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Ripple’s XRP is not only useful. It’s also green


Most people don’t stop to think how green cryptocurrencies are. It’s more or less natural because coins that exist only as bits on the internet do not suggest any kind of obvious ecological impact in the real world. Before we talk about Ripple’s XRP, let’s take Bitcoin, mother of all coins, as an example. Is it green?

It uses more than $300,000 USD of electricity daily. According to some estimations, Bitcoin is burning as much energy as Ireland every year, and that’s just one-third of the whole cryptosphere. How does that happen?

Creating blocks for Bitcoin’s blockchain needs solving a complex mathematical problem called SHA-256 collision. This problem is so complex that normal personal computers can’t manage it fast enough to support the network. That’s why most serious miners use custom hardware to do this calculation. The computation is very processor-intensive, and that takes energy. A lot of energy. Every mining machine is at 100% every day, of every week, of every month.

That’s not everything. As time goes by, Bitcoin’s protocol is designed to do two things: to increase the SHA-256 calculation level of difficulty and to produce half as many coins per block. In the beginning, every new block produced 50 new bitcoins.

After two halvings in 9 years, blocks produce 12.5 coins right now and by May 2020, the number will go down to 6.25. If you put both things together, it means that as Bitcoin gets older, it takes a lot more energy to produce fewer and fewer blocks and coins. And the network is already sucking a huge amount of energy.

The idea behind the protocol is to ensure that bitcoins are not only limited but also scarce so that there is no inflationary pressure on the token.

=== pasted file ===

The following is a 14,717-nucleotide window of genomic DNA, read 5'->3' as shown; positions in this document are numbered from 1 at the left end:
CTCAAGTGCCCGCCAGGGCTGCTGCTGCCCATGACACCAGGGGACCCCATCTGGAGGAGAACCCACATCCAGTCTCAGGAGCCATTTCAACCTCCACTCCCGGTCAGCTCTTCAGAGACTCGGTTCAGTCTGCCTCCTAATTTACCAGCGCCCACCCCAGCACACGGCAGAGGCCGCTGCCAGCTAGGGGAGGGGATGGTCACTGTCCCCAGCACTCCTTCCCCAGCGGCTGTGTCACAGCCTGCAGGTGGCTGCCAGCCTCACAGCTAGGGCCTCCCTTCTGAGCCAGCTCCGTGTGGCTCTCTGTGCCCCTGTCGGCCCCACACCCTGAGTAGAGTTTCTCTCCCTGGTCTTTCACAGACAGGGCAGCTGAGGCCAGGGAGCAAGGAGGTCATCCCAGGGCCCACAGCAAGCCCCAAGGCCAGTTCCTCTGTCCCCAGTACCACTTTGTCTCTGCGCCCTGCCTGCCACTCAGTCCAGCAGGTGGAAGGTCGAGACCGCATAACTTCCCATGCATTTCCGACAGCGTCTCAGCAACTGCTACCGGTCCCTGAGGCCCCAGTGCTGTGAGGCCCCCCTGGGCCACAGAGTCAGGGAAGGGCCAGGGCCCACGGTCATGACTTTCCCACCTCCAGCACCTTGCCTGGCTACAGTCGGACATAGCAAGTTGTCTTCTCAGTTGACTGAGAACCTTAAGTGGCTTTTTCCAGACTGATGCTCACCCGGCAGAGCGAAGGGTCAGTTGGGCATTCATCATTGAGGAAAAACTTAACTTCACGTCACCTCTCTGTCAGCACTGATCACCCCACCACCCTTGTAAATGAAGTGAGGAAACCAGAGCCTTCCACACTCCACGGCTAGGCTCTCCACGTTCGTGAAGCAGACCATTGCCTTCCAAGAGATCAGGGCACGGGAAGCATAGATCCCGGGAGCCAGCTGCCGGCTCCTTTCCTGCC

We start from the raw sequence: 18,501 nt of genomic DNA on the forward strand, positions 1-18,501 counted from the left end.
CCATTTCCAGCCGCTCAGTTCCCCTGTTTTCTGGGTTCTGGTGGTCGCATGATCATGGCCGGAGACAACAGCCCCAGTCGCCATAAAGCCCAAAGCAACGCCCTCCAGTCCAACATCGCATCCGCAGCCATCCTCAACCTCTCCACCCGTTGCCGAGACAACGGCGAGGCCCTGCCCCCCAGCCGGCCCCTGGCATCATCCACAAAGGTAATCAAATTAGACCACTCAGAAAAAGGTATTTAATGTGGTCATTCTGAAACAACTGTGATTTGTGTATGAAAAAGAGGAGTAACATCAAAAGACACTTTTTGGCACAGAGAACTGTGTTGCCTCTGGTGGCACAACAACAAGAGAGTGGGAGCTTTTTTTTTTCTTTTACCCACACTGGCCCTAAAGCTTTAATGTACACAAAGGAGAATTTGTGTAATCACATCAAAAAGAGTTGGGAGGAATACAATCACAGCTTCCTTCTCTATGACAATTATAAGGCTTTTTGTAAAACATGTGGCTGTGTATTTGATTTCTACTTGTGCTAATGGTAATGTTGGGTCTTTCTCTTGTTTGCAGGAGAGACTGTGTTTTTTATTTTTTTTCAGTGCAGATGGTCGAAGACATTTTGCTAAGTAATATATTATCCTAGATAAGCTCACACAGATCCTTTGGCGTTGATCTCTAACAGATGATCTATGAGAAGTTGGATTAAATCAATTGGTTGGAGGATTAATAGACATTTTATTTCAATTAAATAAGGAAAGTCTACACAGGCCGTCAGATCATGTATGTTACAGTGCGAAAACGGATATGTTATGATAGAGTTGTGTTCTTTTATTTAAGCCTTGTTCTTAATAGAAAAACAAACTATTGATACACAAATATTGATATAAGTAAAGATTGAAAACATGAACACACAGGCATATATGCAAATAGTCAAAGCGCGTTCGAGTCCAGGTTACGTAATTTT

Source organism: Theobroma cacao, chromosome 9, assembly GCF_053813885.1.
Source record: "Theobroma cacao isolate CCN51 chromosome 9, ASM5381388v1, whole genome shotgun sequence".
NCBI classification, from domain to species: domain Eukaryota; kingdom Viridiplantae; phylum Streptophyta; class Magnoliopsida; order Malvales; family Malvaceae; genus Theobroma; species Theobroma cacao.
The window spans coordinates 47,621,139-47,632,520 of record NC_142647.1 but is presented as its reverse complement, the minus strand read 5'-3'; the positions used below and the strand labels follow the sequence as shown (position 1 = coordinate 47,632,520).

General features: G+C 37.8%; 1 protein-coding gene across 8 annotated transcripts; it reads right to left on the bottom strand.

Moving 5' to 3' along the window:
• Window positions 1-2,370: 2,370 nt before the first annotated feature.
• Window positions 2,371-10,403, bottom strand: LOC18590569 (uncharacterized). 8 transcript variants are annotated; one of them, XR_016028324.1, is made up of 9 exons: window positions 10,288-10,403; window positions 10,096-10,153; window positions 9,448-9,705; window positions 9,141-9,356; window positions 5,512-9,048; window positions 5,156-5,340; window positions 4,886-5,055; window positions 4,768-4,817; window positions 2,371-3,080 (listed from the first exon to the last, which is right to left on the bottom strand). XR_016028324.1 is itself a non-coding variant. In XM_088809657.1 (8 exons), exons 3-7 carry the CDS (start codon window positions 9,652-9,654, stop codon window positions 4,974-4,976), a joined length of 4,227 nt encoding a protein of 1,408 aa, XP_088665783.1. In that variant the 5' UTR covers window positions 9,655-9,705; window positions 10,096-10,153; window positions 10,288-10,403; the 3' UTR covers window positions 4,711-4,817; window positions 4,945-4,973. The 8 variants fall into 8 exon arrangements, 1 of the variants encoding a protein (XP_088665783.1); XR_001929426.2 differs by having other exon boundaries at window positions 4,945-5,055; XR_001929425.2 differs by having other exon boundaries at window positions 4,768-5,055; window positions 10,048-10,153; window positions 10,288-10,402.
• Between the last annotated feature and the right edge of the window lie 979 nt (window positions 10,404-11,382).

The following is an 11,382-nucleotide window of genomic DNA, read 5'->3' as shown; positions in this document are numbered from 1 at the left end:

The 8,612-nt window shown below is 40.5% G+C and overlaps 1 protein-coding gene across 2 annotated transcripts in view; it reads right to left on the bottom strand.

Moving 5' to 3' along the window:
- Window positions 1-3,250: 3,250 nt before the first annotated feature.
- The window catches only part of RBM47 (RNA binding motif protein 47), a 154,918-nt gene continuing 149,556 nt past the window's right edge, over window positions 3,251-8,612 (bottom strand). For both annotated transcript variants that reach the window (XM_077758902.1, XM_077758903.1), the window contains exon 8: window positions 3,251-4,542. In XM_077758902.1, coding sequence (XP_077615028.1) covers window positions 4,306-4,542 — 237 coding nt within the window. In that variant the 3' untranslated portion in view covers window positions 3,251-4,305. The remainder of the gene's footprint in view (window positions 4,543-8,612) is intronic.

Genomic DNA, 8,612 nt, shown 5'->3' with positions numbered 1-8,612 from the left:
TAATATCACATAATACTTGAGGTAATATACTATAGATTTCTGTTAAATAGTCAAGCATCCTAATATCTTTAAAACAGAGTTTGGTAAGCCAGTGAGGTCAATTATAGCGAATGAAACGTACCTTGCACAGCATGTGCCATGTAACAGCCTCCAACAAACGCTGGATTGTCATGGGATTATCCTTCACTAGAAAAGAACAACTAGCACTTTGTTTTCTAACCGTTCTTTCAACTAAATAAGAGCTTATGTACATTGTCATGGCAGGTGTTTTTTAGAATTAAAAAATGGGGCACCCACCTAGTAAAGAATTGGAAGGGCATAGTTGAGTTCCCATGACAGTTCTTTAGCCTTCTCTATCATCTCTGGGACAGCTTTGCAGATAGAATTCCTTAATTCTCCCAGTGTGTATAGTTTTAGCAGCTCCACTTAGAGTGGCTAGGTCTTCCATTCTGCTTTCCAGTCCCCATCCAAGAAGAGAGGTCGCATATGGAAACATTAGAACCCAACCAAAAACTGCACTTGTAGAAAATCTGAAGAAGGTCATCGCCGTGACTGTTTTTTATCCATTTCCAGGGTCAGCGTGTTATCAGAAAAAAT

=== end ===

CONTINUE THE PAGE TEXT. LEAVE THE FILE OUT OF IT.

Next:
Is it worth it, though? Well, it depends. From the point of view of keeping the Bitcoin network going, it’s 100% worth it. But if you’re a miner you need to profit from your activity and that depends greatly on the token’s price. According to some estimations, it takes $7,000.00 worth of electricity to produce a single Bitcoin, but that fluctuates widely depending on the country you live in because the cost of power is very different everywhere. But at Bitcoin’s current price (just above $4k), many miners around the world are taking losses. At least until the price goes over $7,000 again.

All this begs a question, can Bitcoin really become the future’s currency if it’s not green? And, if not, what other options do we have?

There’s good news in this regard. We have the blockchain 3.0. In many of these projects all tokens were pre-mined before they entered the market so the energy expenditure is not as high because it used just to keep the network’s nodes online; also because block production in these new blockchains is nowhere near as complex as it is in Bitcoin.

The poster boy currency when it comes to being green is probably Ripple because its consensus mechanism is relatively light and all the XRP tokens are in existence already. And this is not an “exotic” currency. Currently, it’s the world’s second coin by market capitalization and some bold observers believe that it’s the only coin that really has a chance to give Bitcoin a run for its money sometime in the future.

So you want to be in the cryptosphere and take care of your planet at the same time? Then Ripple’s XRP is a good option.

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Disclaimer: This article should not be taken as, and is not intended to provide, investment advice. Global Coin Report and its affiliates, employees, writers, and subcontractors are cryptocurrency investors and from time to time may or may not have holdings in some of the coins or tokens they cover. Please conduct your own thorough research before investing in any cryptocurrency and read our full disclaimer.

Image Courtesy of Pixabay.

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